Appointed for Wrath or Salvation? (Fri, Nov. 25)

The word of the day is “appoint.”  In our reading of 1 Thessalonians 5:9-13, 24-28, St. Paul assures the congregation at Thessalonica of God’s benevolent intentions for them.  The Apostle writes, “For God did not appoint us to wrath but to obtain salvation through our Lord Jesus Christ”(vs. 9).  Paul has just warned his flock against the sleep of complacency and carelessness as they wait for the return of Christ.  But he quickly adds that God has no desire to catch them in the darkness of sin (vs. 9). Paul reassures the believers in this bustling city that they are not appointed to “wrath.”  The Greek word for “wrath” refers to the strongest of passions, the burning anger of extreme…

Children of the Light and of the Day (Thurs. Nov. 24)

The word of the day is “light.”  In our reading of 1 Thessalonians 5:1-8, St. Paul writes that the day of the Lord’s return will surprise many who are heedless and unprepared.  But not his congregation.  They are “sons of light and sons of the day” (vs. 5:5).  They live in the daytime of Christ’s light.  Even so, Paul admonishes them to stay awake, sober, vigilant, and ready to greet the Lord when He comes as Lord and Judge of the world. Paul’s declaration that the faithful are children of the light arises naturally from the thought that the Lord will come “like a thief in the night” (vs. 2).  The analogy of the burglar who breaks into a house…

A Quiet Life in a Noisy Society (Wed. Nov. 23)

The word of the day is “quiet.” In our reading of 1 Thessalonians 4:1-12, St. Paul gives some practical advice for living in a world of noisy frenzy such as ours. The Apostle writes, “… that you aspire to lead a quiet life, to mind your own business, and to work with your own hands as we commanded you (vs. 10). In Paul’s day, the city of Thessalonica was the hub of Greece’s government,  politics, commerce, military, and culture. It was a multi-racial and cosmopolitan city at the crossroad of prosperous East-West and North-South trading routes. Moreover, it was a flourishing port city on the Aegean Sea. Living a Quiet Life Amid the Frenzy Imagine how turbulent life was in…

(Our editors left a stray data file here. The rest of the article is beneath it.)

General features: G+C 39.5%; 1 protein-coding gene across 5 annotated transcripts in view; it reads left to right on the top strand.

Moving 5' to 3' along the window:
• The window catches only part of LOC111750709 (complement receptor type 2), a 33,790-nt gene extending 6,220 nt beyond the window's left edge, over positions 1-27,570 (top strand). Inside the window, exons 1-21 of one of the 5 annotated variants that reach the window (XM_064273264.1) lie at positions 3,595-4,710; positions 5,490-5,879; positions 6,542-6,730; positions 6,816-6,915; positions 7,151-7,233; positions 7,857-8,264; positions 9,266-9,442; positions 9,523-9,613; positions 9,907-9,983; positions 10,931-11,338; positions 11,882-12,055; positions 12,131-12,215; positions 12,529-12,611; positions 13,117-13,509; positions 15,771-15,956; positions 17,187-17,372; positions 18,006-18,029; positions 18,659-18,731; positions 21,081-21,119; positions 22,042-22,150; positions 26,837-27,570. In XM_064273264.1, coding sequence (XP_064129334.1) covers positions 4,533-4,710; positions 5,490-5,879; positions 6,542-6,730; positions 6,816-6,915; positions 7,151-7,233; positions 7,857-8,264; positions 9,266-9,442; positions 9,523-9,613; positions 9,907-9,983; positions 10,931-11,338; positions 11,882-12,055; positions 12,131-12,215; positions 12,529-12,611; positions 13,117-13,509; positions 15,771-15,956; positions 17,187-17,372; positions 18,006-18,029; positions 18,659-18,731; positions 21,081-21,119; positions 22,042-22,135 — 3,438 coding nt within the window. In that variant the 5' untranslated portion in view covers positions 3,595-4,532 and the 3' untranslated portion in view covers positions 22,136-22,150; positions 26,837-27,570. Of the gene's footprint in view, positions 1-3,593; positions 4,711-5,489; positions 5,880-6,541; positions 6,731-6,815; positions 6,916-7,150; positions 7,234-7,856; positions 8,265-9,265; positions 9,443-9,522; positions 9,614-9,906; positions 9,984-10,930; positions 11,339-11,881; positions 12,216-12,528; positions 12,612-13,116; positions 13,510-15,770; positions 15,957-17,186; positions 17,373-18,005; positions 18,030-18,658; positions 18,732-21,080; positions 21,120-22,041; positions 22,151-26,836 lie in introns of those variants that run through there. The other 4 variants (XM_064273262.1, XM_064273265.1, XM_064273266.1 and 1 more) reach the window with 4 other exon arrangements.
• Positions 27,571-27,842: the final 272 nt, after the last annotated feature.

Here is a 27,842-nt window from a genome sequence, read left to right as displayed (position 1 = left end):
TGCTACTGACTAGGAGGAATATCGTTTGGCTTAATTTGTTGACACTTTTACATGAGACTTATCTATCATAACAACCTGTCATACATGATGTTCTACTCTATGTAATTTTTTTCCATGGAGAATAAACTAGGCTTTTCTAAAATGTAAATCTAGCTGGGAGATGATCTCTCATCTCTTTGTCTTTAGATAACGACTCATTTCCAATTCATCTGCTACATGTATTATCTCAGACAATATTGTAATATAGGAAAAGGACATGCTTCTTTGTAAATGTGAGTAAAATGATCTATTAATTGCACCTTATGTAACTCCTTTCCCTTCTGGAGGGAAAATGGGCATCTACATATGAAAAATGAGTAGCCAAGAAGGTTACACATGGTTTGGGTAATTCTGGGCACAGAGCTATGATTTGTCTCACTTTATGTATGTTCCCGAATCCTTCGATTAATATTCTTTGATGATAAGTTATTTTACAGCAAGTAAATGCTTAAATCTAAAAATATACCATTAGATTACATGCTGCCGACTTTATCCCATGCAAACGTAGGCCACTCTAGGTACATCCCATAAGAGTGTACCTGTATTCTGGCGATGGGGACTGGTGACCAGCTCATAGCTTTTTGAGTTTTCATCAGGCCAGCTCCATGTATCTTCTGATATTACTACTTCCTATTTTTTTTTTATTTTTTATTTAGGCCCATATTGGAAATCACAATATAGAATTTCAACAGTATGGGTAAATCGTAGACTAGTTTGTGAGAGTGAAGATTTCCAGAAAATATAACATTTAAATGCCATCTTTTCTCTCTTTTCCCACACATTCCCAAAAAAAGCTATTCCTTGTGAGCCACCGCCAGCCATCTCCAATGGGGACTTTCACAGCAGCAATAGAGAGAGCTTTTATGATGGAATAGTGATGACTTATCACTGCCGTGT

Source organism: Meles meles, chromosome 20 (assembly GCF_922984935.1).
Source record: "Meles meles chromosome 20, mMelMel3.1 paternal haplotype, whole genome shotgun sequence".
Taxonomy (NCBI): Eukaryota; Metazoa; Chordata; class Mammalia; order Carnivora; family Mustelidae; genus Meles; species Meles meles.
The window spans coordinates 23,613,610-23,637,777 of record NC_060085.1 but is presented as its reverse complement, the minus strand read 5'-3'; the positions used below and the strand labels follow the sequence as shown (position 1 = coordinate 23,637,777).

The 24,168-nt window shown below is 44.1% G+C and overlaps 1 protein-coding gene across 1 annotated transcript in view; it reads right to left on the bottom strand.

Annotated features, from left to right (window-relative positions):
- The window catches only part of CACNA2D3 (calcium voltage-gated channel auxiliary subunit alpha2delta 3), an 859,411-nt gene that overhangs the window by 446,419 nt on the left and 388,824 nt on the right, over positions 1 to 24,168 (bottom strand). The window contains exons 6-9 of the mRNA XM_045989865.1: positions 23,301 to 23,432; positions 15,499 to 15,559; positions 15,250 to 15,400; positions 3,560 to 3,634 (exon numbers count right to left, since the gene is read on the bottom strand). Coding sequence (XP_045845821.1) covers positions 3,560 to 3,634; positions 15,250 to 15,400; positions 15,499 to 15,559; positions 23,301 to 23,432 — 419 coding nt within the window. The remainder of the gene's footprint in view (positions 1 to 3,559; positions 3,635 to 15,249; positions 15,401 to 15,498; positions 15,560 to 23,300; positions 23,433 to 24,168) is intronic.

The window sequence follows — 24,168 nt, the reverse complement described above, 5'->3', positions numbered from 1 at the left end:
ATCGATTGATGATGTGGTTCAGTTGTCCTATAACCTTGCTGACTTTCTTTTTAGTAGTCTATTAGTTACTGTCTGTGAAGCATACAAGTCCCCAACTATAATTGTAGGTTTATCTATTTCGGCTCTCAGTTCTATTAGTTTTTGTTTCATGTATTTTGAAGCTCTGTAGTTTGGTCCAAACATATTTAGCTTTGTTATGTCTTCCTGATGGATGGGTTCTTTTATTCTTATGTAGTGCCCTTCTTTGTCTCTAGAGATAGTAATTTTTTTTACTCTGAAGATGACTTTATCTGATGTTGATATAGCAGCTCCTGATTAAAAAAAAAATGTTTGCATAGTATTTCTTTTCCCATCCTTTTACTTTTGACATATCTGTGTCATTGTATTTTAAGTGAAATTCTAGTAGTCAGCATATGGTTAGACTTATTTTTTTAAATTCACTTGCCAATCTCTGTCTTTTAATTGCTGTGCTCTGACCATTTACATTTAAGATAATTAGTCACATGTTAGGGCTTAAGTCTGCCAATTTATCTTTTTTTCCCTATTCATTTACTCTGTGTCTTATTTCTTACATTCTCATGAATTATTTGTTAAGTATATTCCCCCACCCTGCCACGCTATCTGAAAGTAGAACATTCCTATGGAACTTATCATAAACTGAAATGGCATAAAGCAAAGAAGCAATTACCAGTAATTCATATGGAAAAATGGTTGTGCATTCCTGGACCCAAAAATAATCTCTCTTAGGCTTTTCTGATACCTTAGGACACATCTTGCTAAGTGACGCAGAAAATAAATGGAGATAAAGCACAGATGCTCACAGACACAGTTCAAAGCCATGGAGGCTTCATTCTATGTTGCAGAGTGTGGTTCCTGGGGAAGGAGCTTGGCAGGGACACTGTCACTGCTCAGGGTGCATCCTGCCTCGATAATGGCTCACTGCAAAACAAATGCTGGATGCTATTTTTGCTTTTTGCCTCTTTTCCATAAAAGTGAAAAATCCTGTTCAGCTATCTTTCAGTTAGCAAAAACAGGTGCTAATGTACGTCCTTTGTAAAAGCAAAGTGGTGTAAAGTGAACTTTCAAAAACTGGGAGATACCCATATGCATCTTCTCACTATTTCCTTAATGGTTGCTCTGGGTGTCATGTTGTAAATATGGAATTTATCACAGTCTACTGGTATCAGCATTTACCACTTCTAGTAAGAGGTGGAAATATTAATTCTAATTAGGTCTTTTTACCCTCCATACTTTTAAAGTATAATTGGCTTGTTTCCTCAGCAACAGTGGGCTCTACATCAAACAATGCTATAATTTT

Hearts Blameless at the Coming of Christ (Tues. Nov. 22)

The word of the day is “blameless.”  In our reading of 1 Thessalonians 3:9-13, St. Paul prays that God would enable his congregation at Thessalonica to grow in their love for one another.  He writes, “And may the Lord make you increase and abound in love to one another and to all, just as we do to you” (vs. 12).  He adds the prayer that the result of this growth would be that God may “establish their hearts, blameless in holiness…” (vs. 13) . To be found without fault before God is the goal that our reading suggests as we begin our Nativity Fast.  We are setting our sights on the “coming of our Lord Jesus Christ with all the…

The First and Second Appearing of the Lord (Mon. Nov. 21)

The word of the day is “coming.”  In our reading of 1 Thessalonians 2:20-3:8, St. Paul expresses his affection for his congregation at Thessalonica.  The Apostles writes, “For you are our glory and joy” (vs. 20).  However, Paul is concluding the thought of the preceding sentence, “For what is our hope, or joy, or crown of rejoicing?  Is it not even you in the presence of our Lord Jesus Christ at His coming?  For you are our glory and joy” (vs. 19-20). The Royal Visit of a King Paul is thinking of the “coming” of the Lord Jesus Christ, using the Greek word “parousia.”  This technical term refers to the royal visit of a king.  It is derived from the thought…